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Workshops


The Text Encoding Initiative anno 2005
Burnard, L., Driscoll, M.
  • The Text Encoding Initiative is an international and interdisciplinary standards project established in 1987 to develop, maintain and promulgate hardware- and software-independent methods for encoding humanities data in electronic form. Initially the TEI was jointly sponsored by three established international professional associations (the Association for Computers and the Humanities, the Association for Computational Linguistics and the Association for Literary and Linguistic Computing), which established a small management committee, and appointed two editors to co-ordinate the enthusiastic participation of more than a hundred scholars worldwide. Its remit was to attempt a complete definition of current practice and to produce recommendations or Guidelines for the creation and usage of electronic texts in key linguistic and literary disciplines. The first research phase of the TEI came to an end in 1994 with the publication of TEI P3, which over the next few years was to become the reference standard for the building of the digital library.

    At the start of the current century, the TEI re-established itself as a membership consortium, jointly hosted by four institutions, two on either side of the Atlantic, and managed by a Board of Directors and its technical work overseen by an elected Council. There are currently nearly 100 members of the Consortium, among them universities, research libraries, academic and other publishers, both non-profit and commercial, as well as scholarly societies and research projects concerned with the design, production and delivery of structured electronic text. One does not, of course, need to be a member of the Consortium to use the TEI, and indeed there are thousands of users worldwide. In 2002 the first major revision of the Guidelines, known as TEI P4, was published. This was a "maintenance release", seeking only to bring the Guidelines up to date with changes in the technical infrastructure, most notably in the use of the W3C's Extensible Markup Language (XML) as its means of expression, rather than the ISO standard SGML used by earlier editions. Since then, work has been proceeding on a complete revision of the TEI Guidelines, TEI P5, initial releases of which are now available from Source Forge. In this presentation we will sketch some of the changes introduced with this new release, in particular the major new module for the description of manuscripts and other kinds of primary sources, based chiefly on the work of the EU-funded MASTER project (1999-2001) and the TEI Medieval Manuscripts Description Work Group (1998-2000), but with significant input also from complementary work done by other agencies, notably the Repertorium of Old Bulgarian Literature and Letters project (1996- ). We will also show how P5's modular construction facilitates the customisation of the TEI scheme for use in a wide variety of literary and linguistic study, and speculate about its likely implications for future encoding work consequent on the internationalisation effects currently under way. The session is intended as "an orientation and workshop", meaning that there will be both a theoretical and a practical aspect. Previous experience with TEI mark-up would be a decided advantage, but is not required.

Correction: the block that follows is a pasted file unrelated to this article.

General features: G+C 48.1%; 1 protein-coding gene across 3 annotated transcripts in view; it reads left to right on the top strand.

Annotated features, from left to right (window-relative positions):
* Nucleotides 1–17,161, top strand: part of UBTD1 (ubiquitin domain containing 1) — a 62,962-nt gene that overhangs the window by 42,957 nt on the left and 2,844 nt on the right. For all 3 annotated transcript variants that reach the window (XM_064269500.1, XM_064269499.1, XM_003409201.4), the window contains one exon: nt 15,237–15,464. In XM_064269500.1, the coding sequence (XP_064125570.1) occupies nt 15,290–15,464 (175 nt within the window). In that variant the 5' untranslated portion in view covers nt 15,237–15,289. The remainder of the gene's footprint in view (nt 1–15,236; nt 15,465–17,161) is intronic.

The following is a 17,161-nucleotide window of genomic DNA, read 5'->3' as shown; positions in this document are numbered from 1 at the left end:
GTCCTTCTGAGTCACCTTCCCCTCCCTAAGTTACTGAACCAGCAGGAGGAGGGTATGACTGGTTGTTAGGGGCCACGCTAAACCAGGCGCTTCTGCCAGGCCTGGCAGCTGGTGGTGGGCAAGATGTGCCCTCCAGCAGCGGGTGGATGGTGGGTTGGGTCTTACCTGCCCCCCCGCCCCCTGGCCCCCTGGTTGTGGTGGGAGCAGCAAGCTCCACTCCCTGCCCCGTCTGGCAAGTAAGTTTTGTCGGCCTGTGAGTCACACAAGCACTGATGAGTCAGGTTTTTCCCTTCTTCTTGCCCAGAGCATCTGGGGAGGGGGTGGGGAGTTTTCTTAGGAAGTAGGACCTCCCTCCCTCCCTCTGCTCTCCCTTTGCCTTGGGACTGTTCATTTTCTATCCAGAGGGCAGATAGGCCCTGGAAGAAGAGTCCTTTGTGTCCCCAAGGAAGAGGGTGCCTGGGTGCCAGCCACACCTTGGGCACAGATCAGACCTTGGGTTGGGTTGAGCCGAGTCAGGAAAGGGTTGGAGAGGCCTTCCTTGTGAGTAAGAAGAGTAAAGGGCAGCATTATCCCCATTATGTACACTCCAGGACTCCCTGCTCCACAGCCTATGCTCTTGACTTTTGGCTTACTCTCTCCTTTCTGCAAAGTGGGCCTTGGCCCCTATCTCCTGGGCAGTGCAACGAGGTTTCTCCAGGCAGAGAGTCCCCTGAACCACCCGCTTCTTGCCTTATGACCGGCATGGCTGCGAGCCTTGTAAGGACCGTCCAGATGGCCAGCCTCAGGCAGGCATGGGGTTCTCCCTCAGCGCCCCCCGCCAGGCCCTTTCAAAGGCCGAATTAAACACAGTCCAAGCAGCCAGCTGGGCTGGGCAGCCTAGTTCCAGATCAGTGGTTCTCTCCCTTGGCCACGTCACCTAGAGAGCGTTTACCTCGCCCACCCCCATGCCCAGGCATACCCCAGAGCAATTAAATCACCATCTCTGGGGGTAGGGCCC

Independent Journals: Solutions for Low-cost, Open Access Journal Publishing
Chan, Leslie; Mornatti, Susanna
  • The growing momentum of the world wide open access movement has splurged a parallel trend of development of open source and low cost electronic publishing systems and digital repository services. These growth and development strongly reflect the desire of the scholarly communities to take back control of aspects of scholarly communication and to improve processes for the dissemination and impact of their research.

    The development of journal publication systems makes it easier for university presses, libraries, societies, and individual researchers to launch and run open access journals. Researchers are now less dependant on the decisions of large publishers as to which journals should be published (decisions that are often made on financial, rather than academic, grounds), how the journals should be priced, access policies, etc. Digital publishing systems also allow scholarly communities to experiment with innovative formats, to contribute to sharing and re-using digital research data, and overcome the limits of traditional publishing.